Outrage after 'renowned' UCT professor dies

Time of article published Nov 19, 2007

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By Karen Breytenbach

The death of law professor Mike Larkin in a mugging in Rondebosch on Friday has devastated his colleagues, students and the wider academic and legal communities.

Larkin was walking to his flat from a University of Cape Town animal ethics committee session when he was confronted by two men in quiet, leafy Roslyn Road.

It appears the men tried to take his bag and that when he resisted, one man stabbed him repeatedly with a knife, killing him. Police spokesperson Elliot Sinyangana said no arrests had been made yet.

It is understood Larkin was partially sighted.

He joined UCT in January last year and was a member of its senate, head of the commercial law department and taught advanced company law to students and post-graduates. The popularity of the Masters in commercial law course increased sharply after he joined.

Hugh Corder, dean of the law faculty, said Larkin was a much-loved lecturer and important mentor to younger staff members.

The intermediate LlB class expressed their "deep sadness" at the death of their professor and extended their condolences to his family and close friends.

"Professor Larkin was a dear and gentle man, who treated his students with patience and understanding," student Uday Naidoo said on behalf of the class.

"His kind manner made us all feel so nurtured by him. He was ever-available and always supportive, grooming us to be lawyers of excellent calibre. The violent manner of his death fills us all with grief and outrage at the senselessness of this act, perpetrated against a man as peaceful as he was."

The students said they hoped his death would inspire people to stand together to prevent crime, instead of only wanting retribution.

Corder said "every single person" he had told of Larkin's death on Friday night was "completely devastated".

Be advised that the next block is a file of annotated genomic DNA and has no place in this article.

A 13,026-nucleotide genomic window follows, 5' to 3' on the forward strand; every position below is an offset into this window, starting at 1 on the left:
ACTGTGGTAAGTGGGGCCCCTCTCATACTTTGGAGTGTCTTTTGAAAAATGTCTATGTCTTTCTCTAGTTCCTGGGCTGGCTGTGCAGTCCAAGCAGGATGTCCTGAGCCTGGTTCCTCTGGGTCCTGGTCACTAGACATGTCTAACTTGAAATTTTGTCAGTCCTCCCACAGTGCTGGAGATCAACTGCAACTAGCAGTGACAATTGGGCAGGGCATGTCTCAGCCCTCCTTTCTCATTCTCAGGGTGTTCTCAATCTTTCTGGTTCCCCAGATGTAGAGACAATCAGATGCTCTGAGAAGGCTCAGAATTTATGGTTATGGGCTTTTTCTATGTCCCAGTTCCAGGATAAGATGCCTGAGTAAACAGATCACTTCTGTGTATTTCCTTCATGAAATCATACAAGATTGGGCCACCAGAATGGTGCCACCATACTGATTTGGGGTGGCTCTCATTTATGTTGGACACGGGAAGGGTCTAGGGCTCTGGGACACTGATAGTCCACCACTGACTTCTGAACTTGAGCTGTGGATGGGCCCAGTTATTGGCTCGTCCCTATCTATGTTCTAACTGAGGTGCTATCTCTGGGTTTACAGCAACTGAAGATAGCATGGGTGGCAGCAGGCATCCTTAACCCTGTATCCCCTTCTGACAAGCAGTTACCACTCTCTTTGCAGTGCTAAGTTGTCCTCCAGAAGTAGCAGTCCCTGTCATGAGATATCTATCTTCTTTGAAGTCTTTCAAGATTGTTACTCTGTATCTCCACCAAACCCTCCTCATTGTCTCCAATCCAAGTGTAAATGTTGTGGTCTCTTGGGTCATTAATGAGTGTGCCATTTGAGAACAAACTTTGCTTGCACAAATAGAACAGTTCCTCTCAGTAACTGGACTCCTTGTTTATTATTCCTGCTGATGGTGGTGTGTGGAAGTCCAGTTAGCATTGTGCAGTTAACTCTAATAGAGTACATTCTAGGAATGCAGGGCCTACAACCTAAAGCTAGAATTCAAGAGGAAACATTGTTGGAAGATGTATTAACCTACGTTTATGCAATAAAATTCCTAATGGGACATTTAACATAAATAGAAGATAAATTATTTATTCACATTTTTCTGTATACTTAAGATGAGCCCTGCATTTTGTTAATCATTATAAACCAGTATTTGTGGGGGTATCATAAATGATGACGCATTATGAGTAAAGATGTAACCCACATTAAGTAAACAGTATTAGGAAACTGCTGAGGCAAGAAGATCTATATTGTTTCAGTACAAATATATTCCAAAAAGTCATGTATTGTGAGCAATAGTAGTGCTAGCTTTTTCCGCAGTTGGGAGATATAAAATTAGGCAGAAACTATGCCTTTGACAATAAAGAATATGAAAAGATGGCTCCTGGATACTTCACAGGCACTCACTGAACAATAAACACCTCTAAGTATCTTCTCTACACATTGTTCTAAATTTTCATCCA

There had been a "huge outpouring of outrage and sympathy" from senior judges, academics and legal practitioners, many of whom were close friends of Larkin, Corder said.

"The brutal randomness of this killing … (of a) decent, wonderful, humane human, who had no enemies, makes it even worse."

Acting vice-chancellor Martin West said UCT was "deeply saddened by Larkin's death and horrified at the manner in which it occurred".

"He was one of the country's top company lawyers and renowned for his expertise … His passing is a tremendous loss to the university."

Larkin moved to UCT from the University of the Witwatersrand, where he had lectured for 35 years while also being a consultant to Johannesburg law firm Edward Nathan and Friedland. He became a professor in 1990, and served two terms as chair of the governing committee of Wits Law School, a position equal to deputy dean.

He had begun his career with a Sandton firm of attorneys.

Corder said Larkin was in the middle of marking papers, but an assessment of everything he had been working on would be done this week.

Larkin was divorced and is survived by his partner, an adult daughter living in England, a brother in Cape Town, and a sister in Johannesburg.

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